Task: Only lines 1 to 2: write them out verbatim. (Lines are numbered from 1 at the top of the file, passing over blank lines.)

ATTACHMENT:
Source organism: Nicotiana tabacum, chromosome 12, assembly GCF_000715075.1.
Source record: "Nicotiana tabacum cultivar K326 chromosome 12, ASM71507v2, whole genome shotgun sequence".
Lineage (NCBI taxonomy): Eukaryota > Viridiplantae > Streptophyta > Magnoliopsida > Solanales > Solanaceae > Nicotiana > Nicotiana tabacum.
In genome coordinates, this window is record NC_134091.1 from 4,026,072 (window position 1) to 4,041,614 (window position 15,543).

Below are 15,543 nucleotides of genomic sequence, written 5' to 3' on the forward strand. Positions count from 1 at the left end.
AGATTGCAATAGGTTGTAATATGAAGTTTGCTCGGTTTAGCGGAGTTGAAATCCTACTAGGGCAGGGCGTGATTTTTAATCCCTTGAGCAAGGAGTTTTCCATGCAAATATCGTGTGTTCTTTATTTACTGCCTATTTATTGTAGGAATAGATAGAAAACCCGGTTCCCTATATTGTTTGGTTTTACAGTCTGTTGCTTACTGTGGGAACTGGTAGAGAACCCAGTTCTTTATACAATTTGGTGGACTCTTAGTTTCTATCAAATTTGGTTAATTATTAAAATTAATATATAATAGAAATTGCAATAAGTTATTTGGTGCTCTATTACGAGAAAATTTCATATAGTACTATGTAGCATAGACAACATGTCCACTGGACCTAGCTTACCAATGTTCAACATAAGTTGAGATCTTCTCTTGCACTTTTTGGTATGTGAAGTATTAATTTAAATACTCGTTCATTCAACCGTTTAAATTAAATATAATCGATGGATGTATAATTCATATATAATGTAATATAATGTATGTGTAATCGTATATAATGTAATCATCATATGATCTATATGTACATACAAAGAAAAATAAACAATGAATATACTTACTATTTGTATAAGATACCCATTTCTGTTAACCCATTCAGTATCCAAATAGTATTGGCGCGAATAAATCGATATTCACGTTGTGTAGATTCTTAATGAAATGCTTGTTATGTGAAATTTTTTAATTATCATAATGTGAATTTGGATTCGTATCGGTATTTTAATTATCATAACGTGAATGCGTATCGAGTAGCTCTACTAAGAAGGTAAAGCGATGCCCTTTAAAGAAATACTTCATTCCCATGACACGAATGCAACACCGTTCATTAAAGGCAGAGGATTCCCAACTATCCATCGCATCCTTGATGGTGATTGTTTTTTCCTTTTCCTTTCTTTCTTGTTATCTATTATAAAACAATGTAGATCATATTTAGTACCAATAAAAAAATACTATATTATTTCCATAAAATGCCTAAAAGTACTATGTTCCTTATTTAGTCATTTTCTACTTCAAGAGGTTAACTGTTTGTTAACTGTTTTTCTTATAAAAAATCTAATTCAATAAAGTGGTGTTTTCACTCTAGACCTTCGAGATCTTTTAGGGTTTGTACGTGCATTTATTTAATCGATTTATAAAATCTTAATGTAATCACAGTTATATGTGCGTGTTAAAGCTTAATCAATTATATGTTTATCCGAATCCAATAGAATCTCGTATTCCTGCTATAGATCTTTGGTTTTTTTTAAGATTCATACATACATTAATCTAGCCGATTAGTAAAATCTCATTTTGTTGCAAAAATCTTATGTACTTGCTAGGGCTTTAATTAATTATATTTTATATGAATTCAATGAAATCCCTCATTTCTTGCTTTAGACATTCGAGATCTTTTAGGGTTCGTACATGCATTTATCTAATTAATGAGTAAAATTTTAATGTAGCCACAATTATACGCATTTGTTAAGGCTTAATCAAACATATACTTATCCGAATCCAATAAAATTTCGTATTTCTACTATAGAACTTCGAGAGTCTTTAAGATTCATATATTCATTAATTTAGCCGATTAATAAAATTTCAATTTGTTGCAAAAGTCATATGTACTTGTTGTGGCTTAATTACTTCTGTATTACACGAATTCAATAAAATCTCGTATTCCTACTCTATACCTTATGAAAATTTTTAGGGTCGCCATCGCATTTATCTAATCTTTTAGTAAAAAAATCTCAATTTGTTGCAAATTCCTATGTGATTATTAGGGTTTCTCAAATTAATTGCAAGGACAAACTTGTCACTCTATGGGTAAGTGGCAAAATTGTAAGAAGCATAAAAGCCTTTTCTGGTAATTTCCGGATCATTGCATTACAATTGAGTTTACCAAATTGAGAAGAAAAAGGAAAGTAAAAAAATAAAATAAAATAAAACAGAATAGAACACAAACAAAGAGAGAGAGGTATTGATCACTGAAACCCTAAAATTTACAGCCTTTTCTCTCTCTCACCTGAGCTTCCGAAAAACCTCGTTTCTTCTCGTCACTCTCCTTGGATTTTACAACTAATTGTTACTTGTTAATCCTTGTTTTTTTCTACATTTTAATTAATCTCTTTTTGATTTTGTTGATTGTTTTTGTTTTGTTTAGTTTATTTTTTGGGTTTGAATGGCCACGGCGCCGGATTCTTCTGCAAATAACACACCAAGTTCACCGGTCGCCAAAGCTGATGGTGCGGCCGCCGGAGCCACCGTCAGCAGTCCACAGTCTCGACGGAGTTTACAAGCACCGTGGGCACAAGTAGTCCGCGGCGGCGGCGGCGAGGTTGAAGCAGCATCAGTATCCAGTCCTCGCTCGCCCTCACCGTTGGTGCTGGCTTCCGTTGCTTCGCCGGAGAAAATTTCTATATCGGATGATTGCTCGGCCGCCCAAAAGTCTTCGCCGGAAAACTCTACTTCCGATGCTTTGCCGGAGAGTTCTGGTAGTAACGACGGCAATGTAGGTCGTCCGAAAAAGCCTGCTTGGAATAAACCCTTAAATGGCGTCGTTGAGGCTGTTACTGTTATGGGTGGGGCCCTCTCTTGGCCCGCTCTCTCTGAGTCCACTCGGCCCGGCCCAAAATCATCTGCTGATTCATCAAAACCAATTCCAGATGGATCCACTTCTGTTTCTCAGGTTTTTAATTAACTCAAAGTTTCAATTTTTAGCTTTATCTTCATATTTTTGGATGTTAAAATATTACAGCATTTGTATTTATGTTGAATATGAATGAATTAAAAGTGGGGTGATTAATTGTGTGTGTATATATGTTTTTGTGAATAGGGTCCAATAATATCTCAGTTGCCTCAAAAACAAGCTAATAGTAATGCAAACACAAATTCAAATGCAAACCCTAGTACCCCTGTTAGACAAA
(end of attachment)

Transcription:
Source organism: Nicotiana tabacum, chromosome 12, assembly GCF_000715075.1.
Source record: "Nicotiana tabacum cultivar K326 chromosome 12, ASM71507v2, whole genome shotgun sequence".